By Jennifer Yousfi
Monsanto Co. (MON), the world's largest seed producer, is selling off its rights to a synthetic milk-producing hormone in order to focus its attention more closely on its core business of developing genetically modified seeds and pesticides.
U.S. pharmaceutical company Eli Lilly & Co. (LLY) will pay Monsanto $300 million for Posilac, the brand name for recombinant bovine somatotropin or rBST. The deal includes the global sale rights and a Georgia-based manufacturing plant.
Lilly has been distributing Posilac, which has been on the market since 1994, for Monsanto under an exclusive agreement and hopes this deal will enable it to expand its veterinary health offerings.
"You'd assume the controversy is part of the price, so there must be some other reason Lilly wants this asset," Charles Anthony Butler, an analyst for Lehman Brothers Holdings Inc. (LEH) in New York, told Bloomberg News. "Maybe it'll help them sell other products to those farmers. Animal health as a component for all pharma companies is a business they want to grow."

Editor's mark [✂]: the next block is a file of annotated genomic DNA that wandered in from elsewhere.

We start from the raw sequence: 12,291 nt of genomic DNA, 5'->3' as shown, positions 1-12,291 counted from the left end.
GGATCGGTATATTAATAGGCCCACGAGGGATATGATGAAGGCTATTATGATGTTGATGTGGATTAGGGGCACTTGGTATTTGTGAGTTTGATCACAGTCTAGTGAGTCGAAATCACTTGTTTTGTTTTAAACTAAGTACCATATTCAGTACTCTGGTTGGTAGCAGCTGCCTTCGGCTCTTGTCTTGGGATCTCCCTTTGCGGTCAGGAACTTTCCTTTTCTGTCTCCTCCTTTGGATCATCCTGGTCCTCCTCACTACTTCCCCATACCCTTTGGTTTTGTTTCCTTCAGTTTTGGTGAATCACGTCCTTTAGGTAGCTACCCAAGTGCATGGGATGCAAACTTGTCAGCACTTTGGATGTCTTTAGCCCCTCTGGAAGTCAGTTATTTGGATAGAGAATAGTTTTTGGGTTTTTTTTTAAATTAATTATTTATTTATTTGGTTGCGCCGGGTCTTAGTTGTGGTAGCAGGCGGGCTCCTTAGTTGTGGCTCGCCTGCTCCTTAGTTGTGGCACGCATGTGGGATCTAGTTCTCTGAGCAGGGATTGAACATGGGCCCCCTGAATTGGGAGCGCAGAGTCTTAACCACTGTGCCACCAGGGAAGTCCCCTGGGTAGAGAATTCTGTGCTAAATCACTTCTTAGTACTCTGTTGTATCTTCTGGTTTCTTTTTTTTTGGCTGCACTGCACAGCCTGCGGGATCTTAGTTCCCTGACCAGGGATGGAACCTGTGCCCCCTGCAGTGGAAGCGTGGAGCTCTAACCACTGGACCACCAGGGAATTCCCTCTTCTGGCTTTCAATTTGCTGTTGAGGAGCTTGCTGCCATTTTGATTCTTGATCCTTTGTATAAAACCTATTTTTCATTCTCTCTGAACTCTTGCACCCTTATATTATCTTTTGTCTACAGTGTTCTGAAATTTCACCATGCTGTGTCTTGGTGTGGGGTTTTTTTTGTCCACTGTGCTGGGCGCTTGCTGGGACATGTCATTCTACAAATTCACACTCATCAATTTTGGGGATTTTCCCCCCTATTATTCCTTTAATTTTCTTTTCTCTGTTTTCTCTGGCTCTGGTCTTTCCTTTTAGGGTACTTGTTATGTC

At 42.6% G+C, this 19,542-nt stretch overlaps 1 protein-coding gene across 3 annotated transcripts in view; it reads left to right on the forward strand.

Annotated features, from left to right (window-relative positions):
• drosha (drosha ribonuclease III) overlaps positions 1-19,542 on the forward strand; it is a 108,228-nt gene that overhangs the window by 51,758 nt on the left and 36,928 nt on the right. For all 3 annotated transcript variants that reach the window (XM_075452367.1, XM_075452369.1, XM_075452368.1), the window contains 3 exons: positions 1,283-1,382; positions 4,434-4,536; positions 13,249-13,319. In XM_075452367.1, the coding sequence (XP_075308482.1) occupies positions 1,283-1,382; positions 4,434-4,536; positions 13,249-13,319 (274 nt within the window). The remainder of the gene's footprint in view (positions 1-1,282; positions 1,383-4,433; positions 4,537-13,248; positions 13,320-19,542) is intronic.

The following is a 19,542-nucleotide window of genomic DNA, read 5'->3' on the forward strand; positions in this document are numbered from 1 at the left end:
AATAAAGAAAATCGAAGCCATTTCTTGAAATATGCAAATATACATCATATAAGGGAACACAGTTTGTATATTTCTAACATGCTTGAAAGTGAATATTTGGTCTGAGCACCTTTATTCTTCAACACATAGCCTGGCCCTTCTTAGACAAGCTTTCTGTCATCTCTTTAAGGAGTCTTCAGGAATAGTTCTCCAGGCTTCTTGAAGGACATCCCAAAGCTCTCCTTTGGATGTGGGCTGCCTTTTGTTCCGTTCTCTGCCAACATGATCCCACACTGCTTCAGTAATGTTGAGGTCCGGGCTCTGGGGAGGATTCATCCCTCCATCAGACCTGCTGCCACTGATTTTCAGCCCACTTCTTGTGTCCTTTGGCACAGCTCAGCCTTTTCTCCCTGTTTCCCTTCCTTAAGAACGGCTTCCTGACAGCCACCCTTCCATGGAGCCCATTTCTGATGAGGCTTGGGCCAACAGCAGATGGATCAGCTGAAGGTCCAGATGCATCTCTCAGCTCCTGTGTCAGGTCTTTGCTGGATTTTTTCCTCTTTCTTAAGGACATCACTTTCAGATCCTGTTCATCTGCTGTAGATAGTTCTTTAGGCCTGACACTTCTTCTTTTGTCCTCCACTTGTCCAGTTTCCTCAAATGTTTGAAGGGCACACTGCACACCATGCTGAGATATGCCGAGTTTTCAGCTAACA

While Lilly's motives for the purchase remain unclear, it's a smart move for Monsanto.
Growing consumer opposition to the use of hormones in dairy products has been swelling over recent years. Sales of such products are already outlawed in Canada and parts of the European Union.
This recent sale is part of Chief Executive Officer Hugh Grant's plan to sell-off Monsanto's smaller animal units in order to concentrate company efforts on Monsanto's popular crop-agriculture product lines, which include Roundup-brand herbicide, as well as modified corn and soybean seeds.
Divesting this controversial asset can only help Monsanto bolster its international reputation. Shares gained $5.22, or 4.63% yesterday (Wednesday), to close at $118.08.
Meanwhile, Lilly's stock shed $0.39, a decline of 0.82%, to close at $47.41.
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Lilly to Buy Monsanto's Cow-Milk Stimulating Hormone